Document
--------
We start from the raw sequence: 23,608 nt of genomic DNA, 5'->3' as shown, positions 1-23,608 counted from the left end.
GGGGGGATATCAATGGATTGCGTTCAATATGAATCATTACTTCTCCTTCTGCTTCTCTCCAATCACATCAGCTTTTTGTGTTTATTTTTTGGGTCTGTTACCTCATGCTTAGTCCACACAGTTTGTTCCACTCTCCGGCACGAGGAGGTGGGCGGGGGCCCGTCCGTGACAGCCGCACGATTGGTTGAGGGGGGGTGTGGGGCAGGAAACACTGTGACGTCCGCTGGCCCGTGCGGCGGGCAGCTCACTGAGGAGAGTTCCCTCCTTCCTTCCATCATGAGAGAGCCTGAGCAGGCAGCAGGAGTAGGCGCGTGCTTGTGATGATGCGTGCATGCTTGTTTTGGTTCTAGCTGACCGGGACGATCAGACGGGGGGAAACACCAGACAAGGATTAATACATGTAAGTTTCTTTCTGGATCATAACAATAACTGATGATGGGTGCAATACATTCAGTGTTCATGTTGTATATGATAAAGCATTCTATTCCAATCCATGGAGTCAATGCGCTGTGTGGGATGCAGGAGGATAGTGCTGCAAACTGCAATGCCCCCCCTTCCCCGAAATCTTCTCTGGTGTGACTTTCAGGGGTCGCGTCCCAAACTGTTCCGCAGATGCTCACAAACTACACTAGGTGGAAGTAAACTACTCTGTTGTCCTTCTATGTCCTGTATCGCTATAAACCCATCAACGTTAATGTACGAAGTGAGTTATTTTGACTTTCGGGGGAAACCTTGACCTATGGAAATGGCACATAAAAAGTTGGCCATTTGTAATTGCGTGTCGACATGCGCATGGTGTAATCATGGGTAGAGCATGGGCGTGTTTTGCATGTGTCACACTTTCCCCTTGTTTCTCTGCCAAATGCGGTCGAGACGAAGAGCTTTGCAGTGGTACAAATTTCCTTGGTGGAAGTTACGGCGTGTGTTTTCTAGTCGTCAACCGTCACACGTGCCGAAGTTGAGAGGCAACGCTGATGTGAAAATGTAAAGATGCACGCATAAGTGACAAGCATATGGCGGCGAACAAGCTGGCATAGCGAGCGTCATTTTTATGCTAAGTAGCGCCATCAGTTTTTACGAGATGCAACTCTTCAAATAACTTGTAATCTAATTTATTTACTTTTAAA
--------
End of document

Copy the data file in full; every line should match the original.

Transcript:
We start from the raw sequence: 23,608 nt of genomic DNA, 5'->3' as shown, positions 1-23,608 counted from the left end.
GGGGGGATATCAATGGATTGCGTTCAATATGAATCATTACTTCTCCTTCTGCTTCTCTCCAATCACATCAGCTTTTTGTGTTTATTTTTTGGGTCTGTTACCTCATGCTTAGTCCACACAGTTTGTTCCACTCTCCGGCACGAGGAGGTGGGCGGGGGCCCGTCCGTGACAGCCGCACGATTGGTTGAGGGGGGGTGTGGGGCAGGAAACACTGTGACGTCCGCTGGCCCGTGCGGCGGGCAGCTCACTGAGGAGAGTTCCCTCCTTCCTTCCATCATGAGAGAGCCTGAGCAGGCAGCAGGAGTAGGCGCGTGCTTGTGATGATGCGTGCATGCTTGTTTTGGTTCTAGCTGACCGGGACGATCAGACGGGGGGAAACACCAGACAAGGATTAATACATGTAAGTTTCTTTCTGGATCATAACAATAACTGATGATGGGTGCAATACATTCAGTGTTCATGTTGTATATGATAAAGCATTCTATTCCAATCCATGGAGTCAATGCGCTGTGTGGGATGCAGGAGGATAGTGCTGCAAACTGCAATGCCCCCCCTTCCCCGAAATCTTCTCTGGTGTGACTTTCAGGGGTCGCGTCCCAAACTGTTCCGCAGATGCTCACAAACTACACTAGGTGGAAGTAAACTACTCTGTTGTCCTTCTATGTCCTGTATCGCTATAAACCCATCAACGTTAATGTACGAAGTGAGTTATTTTGACTTTCGGGGGAAACCTTGACCTATGGAAATGGCACATAAAAAGTTGGCCATTTGTAATTGCGTGTCGACATGCGCATGGTGTAATCATGGGTAGAGCATGGGCGTGTTTTGCATGTGTCACACTTTCCCCTTGTTTCTCTGCCAAATGCGGTCGAGACGAAGAGCTTTGCAGTGGTACAAATTTCCTTGGTGGAAGTTACGGCGTGTGTTTTCTAGTCGTCAACCGTCACACGTGCCGAAGTTGAGAGGCAACGCTGATGTGAAAATGTAAAGATGCACGCATAAGTGACAAGCATATGGCGGCGAACAAGCTGGCATAGCGAGCGTCATTTTTATGCTAAGTAGCGCCATCAGTTTTTACGAGATGCAACTCTTCAAATAACTTGTAATCTAATTTATTTACTTTTAAA